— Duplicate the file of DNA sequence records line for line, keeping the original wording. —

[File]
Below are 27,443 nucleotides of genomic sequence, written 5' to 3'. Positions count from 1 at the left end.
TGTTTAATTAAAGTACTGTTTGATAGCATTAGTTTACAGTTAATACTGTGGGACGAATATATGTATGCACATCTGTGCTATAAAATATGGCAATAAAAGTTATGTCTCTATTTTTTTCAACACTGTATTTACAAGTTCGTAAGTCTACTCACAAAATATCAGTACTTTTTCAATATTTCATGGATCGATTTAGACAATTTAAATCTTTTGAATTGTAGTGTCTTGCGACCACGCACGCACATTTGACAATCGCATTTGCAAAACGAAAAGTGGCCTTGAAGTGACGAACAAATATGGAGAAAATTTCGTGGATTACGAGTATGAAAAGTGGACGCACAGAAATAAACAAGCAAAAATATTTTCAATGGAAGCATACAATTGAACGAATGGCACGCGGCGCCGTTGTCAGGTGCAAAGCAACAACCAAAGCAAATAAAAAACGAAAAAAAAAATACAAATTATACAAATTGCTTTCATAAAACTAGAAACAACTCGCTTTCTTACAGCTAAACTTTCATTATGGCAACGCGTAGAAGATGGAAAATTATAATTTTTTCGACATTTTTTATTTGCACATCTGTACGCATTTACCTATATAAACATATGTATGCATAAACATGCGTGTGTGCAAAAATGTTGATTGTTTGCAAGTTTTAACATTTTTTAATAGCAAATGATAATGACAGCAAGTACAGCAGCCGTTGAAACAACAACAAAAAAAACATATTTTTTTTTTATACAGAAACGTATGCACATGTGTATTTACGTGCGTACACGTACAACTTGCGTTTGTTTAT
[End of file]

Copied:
Below are 27,443 nucleotides of genomic sequence, written 5' to 3'. Positions count from 1 at the left end.
TGTTTAATTAAAGTACTGTTTGATAGCATTAGTTTACAGTTAATACTGTGGGACGAATATATGTATGCACATCTGTGCTATAAAATATGGCAATAAAAGTTATGTCTCTATTTTTTTCAACACTGTATTTACAAGTTCGTAAGTCTACTCACAAAATATCAGTACTTTTTCAATATTTCATGGATCGATTTAGACAATTTAAATCTTTTGAATTGTAGTGTCTTGCGACCACGCACGCACATTTGACAATCGCATTTGCAAAACGAAAAGTGGCCTTGAAGTGACGAACAAATATGGAGAAAATTTCGTGGATTACGAGTATGAAAAGTGGACGCACAGAAATAAACAAGCAAAAATATTTTCAATGGAAGCATACAATTGAACGAATGGCACGCGGCGCCGTTGTCAGGTGCAAAGCAACAACCAAAGCAAATAAAAAACGAAAAAAAAAATACAAATTATACAAATTGCTTTCATAAAACTAGAAACAACTCGCTTTCTTACAGCTAAACTTTCATTATGGCAACGCGTAGAAGATGGAAAATTATAATTTTTTCGACATTTTTTATTTGCACATCTGTACGCATTTACCTATATAAACATATGTATGCATAAACATGCGTGTGTGCAAAAATGTTGATTGTTTGCAAGTTTTAACATTTTTTAATAGCAAATGATAATGACAGCAAGTACAGCAGCCGTTGAAACAACAACAAAAAAAACATATTTTTTTTTTATACAGAAACGTATGCACATGTGTATTTACGTGCGTACACGTACAACTTGCGTTTGTTTAT